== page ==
NATO peacekeepers can fire if attacked in Kosovo

NATO peacekeepers can fire if attacked in Kosovo

Credit: AP

US soldiers serving in KFOR check vehicles from Serbia entering Kosovo after reopening a checkpoint, demolished and burnt by angry Kosovo Serbs, in the village of Jarinje, on the Serbia-Kosovo border, Thursday, July 28, 2011. A mob of about 200 Serbs hurled firebombs and a customs post was set ablaze on Kosovo's northernmost border with Serbia on Wednesday, hours after Kosovo's special police withdrew from the area. NATO responded by sending hundreds of troops in an attempt to quell the violence and came under fire as it did so, NATO spokesman, Cpt. Hans Wichter told The Associated Press. (AP Photo/Zveki)



Posted on July 28, 2011 at 6:39 PM

Updated Thursday, Jul 28 at 6:43 PM

PRISTINA, Kosovo (AP) -- American and French peacekeepers were told Thursday to fire their weapons in defense if attacked at border posts on Kosovo's northern boundary with Serbia, a day after the crossings were set ablaze by Serbs armed with firebombs, a NATO spokesman said.

There have been days of mounting tension between ethnic Albanians and minority Serbs after Kosovo Prime Minister Hashim Thaci ordered special police units to take over two disputed border posts that were previously manned by Serb members of the police under EU supervision. One Kosovo policeman died in the operation.

"We are in command of those places," NATO spokesman Capt. Hans Wichter said. "If we are threatened, we have the right to use weapons." He said the area was "declared a military zone," meaning the alliance makes all decisions related to security.

NATO troops were attacked late Wednesday by machine guns and anti-tank rockets as they moved to secure the border posts, the top NATO commander in Kosovo, Maj. Gen. Erhard Buehler, said. No injures were reported. They took control of the border posts Thursday.

Thaci's goal in trying to take over the crossings was to enforce Kosovo's ban on goods from Serbia in the Serb-run area, which has rejected Kosovo's 2008 independence. Serbs object to Kosovo customs posts being set up on the crossings with Serbia because it weakens Serbia's claim over the territory and its influence in the Serb-dominated region.

Buehler is leading efforts to reach an agreement that would ease tensions between the two sides. But late Thursday the military alliance said no breakthrough was in sight and that talks with officials from Serbia and Kosovo would continue Friday.

Serbia's Kosovo negotiator, Borislav Stefanovic, accused the NATO force in Kosovo -- known as KFOR -- of siding with Kosovo's ethnic Albanians and helping them establish Pristina's rule as an independent country in the territory that Serbia considers its own.

"We couldn't reach an agreement because the KFOR command does not understand that they are being used by Pristina," Stefanovic said.

The U.N. Security Council held closed consultations on Kosovo on Thursday. It turned down a request for an open meeting by Serbia's Foreign Minister Vuk Jeremic, who flew to New York earlier in the day.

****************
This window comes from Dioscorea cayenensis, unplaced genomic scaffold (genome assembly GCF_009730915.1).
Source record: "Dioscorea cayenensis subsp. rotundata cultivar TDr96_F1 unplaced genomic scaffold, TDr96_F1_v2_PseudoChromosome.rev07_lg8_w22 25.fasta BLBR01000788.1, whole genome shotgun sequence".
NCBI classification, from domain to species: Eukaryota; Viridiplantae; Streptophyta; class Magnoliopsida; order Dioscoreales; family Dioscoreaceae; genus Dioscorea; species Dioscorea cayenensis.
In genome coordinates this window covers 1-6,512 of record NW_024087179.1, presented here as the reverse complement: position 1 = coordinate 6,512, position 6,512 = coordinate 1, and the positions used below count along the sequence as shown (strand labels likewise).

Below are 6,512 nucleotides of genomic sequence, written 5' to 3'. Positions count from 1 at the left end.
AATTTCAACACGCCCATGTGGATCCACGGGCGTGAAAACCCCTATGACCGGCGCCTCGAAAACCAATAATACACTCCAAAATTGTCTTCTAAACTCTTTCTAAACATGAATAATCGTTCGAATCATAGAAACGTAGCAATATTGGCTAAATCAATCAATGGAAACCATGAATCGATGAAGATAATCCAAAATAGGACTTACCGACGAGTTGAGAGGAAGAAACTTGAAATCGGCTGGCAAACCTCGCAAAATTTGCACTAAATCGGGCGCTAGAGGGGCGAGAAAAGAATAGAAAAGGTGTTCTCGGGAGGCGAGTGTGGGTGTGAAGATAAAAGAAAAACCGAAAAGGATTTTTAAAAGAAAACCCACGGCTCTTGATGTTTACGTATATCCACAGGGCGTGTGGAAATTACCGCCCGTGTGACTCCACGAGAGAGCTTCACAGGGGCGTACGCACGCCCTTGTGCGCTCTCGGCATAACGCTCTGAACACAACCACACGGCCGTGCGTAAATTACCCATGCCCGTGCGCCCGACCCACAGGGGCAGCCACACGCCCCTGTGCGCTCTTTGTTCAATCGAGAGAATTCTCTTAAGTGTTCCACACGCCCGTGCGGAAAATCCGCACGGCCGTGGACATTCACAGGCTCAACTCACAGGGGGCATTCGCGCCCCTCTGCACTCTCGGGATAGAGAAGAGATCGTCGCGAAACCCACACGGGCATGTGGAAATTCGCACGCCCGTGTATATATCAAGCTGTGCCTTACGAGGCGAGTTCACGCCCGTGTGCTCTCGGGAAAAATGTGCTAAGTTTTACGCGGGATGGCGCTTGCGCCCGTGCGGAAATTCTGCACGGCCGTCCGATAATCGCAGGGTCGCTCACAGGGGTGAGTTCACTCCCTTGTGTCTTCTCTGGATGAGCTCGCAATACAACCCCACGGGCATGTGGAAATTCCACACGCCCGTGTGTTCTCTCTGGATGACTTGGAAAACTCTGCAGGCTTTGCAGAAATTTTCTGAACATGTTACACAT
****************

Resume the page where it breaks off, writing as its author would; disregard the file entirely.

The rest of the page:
Diplomats who opposed opening the meeting said they didn't want to inflame the situation by talking about it publicly. They spoke on condition of anonymity because the session was closed.

The diplomats said they suggested that Jeremic return with his concerns to the council next month when it holds a regular open session on the U.N. mission in Kosovo.

Jeremic said he will return for that session, saying: "Serbia believes that it is only through dialogue that the outstanding issues can be resolved."

German Ambassador Peter Wittig, who holds the rotating Security Council presidency, said the EU was the appropriate body for addressing the current spate of violence. "So parties should return to the dialogue under the auspices of the EU," Witting said.

At a special session of Kosovo's parliament, Thaci defended his decision, which has drawn strong criticism from the EU.

"Currently we have difficulties and confrontation, but we will not back away at any price," Thaci told Kosovo's lawmakers moments before they voted in favor of a resolution backing the police action. "This is our land, our country."

Kosovo police declared the operation in the north over Wednesday, but a mob of Serbs attacked the area.

Security camera footage from the Jarinje border crossing -- obtained by The Associated Press -- showed a mob of about 200 men, some of them wearing masks and waving Serbian flags attacking the crossing late Wednesday and setting it on fire before smashing the security cameras.

As the masked Serbs attacked, European Union police on the scene fled in their cars, according to video shown on Serbia's state-run RTS television.

In an apparent spillover of ethnic tensions on Thursday, a Serb was beaten and seriously injured in the town of Strpce in southern Kosovo, Serbian government spokesman Milivoje Mihajlovic said.

Police in Kosovo confirmed the attack, but could not immediately say whether it was ethnically motivated.